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Known as “Khabir the Storyteller”, Khabir Shareef has been an actor since 1987. Khabir believes that “the story is a shared experience where the teller and the listeners become united through the use of their imaginations.” First-person interpretation is one of many ways a story may be told and shared. Khabir’s presentation has universal appeal and enhances understanding of African-American history and culture.


Ibrahima Abd Ar Rahman Ibn Sori 

Ibrahima was one of the favorite sons of Sori, King of the Pullo, and had just returned from the fabled school of Timbuctu when he received his military commission. After achieving several victories, he was promoted to the rank of colonel at the age of 26.

In 1788, Ibrahima was sent to defeat the non-Muslim Hebohs who were disrupting his fathers’ lucrative slave trade with the Europeans. Although the Hebohs scattered upon his approach, they laid a trap for him, after he had sent the majority of his 2000 warriors ahead to their home in Timbo.

Ibrahima, Prince of Futa Jalon, was captured, sent down the Gambia River to the coast and sold as a mere slave to the British slavers. It was here that Ibrahima began a 3000 mile Atlantic ocean trip to the slave markets of the Caribbean. A place designed to “season” a slave - remove any sense of dignity and hope of freedom.

Instead of being able to return to the “land of living waters, of fruit trees of faith, and of liberty, “ as the Fulbe called their home, he was taken another 1600 miles to the slave markets of Spanish New Orleans located near the mouth of the Mississippi River! Thus began the new life of the former prince, now a slave.

Ibrahima Abd Ar Rahman Ibn Sori 

Captured in 1794 and held for 40 years as a slave, the former African Prince, Ibrahima, proved valuable to his slave owner. His regal carriage, knowledge, honesty, and natural leadership eventually led to him to be overseer of the Natchez, Mississippi plantation. The owner, Thomas Foster, a small farmer with two slaves, became a major land owner with over 100 slaves.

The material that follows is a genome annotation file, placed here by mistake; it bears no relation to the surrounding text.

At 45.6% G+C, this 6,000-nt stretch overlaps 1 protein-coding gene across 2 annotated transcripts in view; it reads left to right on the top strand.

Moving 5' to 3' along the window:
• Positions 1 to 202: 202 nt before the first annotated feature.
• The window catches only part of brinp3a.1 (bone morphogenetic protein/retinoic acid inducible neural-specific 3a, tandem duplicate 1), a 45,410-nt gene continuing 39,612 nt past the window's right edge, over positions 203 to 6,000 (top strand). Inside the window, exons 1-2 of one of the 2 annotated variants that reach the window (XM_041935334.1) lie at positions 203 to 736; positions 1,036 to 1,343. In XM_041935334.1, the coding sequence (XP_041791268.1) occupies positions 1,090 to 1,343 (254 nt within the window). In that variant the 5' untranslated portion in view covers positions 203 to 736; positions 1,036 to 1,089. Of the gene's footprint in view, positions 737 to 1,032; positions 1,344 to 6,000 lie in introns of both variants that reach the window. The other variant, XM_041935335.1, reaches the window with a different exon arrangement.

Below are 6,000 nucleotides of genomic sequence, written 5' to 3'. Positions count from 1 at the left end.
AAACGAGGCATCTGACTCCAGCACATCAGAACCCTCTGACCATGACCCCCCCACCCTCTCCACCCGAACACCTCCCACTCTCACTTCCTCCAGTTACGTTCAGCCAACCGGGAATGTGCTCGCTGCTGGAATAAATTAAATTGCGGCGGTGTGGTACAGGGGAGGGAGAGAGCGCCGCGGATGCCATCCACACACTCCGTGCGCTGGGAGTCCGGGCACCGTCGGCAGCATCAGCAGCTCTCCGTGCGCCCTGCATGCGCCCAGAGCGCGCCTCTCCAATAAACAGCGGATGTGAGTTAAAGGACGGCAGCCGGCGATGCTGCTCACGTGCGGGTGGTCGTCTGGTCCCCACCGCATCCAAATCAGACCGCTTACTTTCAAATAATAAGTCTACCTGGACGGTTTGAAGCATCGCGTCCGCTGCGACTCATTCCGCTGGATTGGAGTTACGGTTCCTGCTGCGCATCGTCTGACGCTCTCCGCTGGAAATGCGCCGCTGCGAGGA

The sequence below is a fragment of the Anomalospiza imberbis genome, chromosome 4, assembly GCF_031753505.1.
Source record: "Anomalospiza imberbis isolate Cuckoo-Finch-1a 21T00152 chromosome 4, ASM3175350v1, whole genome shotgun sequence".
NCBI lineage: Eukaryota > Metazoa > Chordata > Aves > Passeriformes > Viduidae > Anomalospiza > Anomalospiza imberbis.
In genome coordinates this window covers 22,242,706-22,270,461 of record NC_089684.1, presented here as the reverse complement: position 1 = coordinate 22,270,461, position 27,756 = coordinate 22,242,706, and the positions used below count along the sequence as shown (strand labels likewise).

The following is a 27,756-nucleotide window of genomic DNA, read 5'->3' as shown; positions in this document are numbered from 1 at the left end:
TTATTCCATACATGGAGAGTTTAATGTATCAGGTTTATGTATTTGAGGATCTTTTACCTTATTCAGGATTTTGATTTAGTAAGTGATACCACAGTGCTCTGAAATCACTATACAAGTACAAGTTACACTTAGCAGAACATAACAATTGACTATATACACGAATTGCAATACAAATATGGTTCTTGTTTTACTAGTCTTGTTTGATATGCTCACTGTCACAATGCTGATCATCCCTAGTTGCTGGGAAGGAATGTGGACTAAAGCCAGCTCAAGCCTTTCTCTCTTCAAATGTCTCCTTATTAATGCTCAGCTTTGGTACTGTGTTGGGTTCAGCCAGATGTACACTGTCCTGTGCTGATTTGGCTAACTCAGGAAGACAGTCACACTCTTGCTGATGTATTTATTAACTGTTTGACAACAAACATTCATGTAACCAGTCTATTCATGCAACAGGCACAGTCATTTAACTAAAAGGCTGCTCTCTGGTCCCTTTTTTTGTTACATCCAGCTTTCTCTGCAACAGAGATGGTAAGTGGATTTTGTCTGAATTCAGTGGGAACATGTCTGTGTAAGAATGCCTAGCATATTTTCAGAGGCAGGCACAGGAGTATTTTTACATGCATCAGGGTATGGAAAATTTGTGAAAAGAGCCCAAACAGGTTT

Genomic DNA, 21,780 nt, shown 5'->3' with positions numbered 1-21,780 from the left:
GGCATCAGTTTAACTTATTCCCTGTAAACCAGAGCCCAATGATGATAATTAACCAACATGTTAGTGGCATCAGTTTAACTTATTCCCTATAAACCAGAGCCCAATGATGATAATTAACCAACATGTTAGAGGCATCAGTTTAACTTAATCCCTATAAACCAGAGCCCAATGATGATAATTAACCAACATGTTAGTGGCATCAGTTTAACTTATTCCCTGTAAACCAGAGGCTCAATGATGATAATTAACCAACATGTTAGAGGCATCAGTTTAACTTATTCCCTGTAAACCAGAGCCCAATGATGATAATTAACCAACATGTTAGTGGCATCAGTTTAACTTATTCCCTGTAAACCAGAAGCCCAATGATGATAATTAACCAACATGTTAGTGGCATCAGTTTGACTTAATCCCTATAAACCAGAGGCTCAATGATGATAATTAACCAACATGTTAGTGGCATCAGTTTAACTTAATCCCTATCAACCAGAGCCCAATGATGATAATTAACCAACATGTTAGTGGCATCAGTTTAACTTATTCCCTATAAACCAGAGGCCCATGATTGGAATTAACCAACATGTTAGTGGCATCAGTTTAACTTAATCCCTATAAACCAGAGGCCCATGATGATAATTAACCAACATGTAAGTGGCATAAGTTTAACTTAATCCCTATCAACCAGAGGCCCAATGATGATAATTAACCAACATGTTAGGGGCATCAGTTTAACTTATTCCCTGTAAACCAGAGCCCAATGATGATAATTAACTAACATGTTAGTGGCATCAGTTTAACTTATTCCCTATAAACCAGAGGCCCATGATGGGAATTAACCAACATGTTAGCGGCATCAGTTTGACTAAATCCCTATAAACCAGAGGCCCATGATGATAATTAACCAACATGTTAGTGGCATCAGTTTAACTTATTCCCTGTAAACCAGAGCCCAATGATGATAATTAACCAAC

Ibrahima was permitted to grow his own garden & sold produce in the city. It was here that he met Dr. John Cox - again. Ibrahima was a youth in Futa Jalon, W. Africa when the doctor had been abandoned by his ship and became lost & ill while traveling in Africa in the 1780s.

Sori, the African King and Ibrahima’s father, personally saw to the protection, welfare and full recovery of doctor Cox while ahe was a guest at Sori’s court. Cox recognized Ibrahima in Natchez and immediately went to work on confirming Ibrahima’s royal status & seeking his freedom.

Foster refused to free Ibrahima at any price. It was years later, mistaking Ibrahima for a Moor, that abolitionists, and Henry Clay, the Secretary of State, saw to it that Ibrahima secured his freedom. Still, his wife and nine children were still held in servitude.

Ibrahima Ab Ar Rahman Ibn Sori

After 40 years of enslavement, in 1829, at the age of 67 years-old, Ibrahima, named Prince by his owner, became a free man. It was “a queer and joyous feeling … I cannot describe it … only that it seemed like I was in heaven.“ Prince traveled to several prominent cities soliciting funds in hopes of buying the freedom of his remaining family still held in captivity. He had the good fortune to meet and converse with President Adams!

Eventually, he was able to secure the freedom of his wife, Isabella. Prince was still versed in writing Arabic. He often wrote Al Fatiha and other verses from the Quran; many were fascinated with his ability to do so. While in Washington, someone helped him to draft a letter in English to his children in Natchez. He informed them that he was well and not to give up hope.

Prince, however, was unable to secure the funds required to buy his families, including 8 grandchildren’s freedom. He was confident once he reached his home land, he would be able to acquire the money he needed to do so.

His striving and planning have finally come to fruition. Today he is to board the Harriette, the ship that will carry he, Isabella, and other freedmen, to Liberia. Liberia is a colony set aside in West Africa for the repatriation of former Africans from American slavery.

This voyage, unlike the previous, would not be an experience of terror, but of joy and anticipation instead. He knew he would not weld great power once he returned home. But at least he was free!

Abdu-Rahman Ibrahim - The Prince Among Slaves

The Living History Heritage Project

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